The powerful memoir of a German infantry soldier during WW2, A Stranger to Myself was written in 1944 a few months before the author died, drawn from his detailed journals written at the Front. Because of that, it has an immediacy that other books, with their post-war hindsight, lack. This isn’t a who-what-when of battles, but the profound emotional and spiritual impact of war on a young man on the ground, speaking to the experience of the unspeakable. German war memoirs are far fewer than those of the allies. Even this one wasn’t published until a few years ago: Reese’s mother was unable to find a publisher during her lifetime. I am very glad for ebooks in this case: I wouldn’t be able to find it in paper. But I was able to download it and in a weekend, I’d finished it. I am still thinking about it.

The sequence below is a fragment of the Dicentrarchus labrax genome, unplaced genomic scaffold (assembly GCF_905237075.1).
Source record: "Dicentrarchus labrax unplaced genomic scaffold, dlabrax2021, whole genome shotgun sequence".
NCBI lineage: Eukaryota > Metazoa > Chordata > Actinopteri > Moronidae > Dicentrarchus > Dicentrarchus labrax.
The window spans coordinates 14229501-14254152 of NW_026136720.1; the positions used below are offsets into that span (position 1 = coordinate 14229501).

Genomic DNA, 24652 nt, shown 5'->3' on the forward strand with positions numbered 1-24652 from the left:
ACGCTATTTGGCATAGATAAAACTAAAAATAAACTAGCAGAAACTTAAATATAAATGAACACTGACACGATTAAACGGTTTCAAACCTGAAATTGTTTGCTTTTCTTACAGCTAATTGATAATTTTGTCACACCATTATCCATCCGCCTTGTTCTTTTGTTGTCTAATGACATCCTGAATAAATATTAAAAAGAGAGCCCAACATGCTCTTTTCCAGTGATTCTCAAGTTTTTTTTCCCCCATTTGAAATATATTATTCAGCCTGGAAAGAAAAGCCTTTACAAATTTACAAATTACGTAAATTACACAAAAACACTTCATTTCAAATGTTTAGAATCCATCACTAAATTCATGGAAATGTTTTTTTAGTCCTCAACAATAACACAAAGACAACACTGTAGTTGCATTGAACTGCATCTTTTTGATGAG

A Stranger to Myself: The Inhumanity of War: Russia, 1941-1944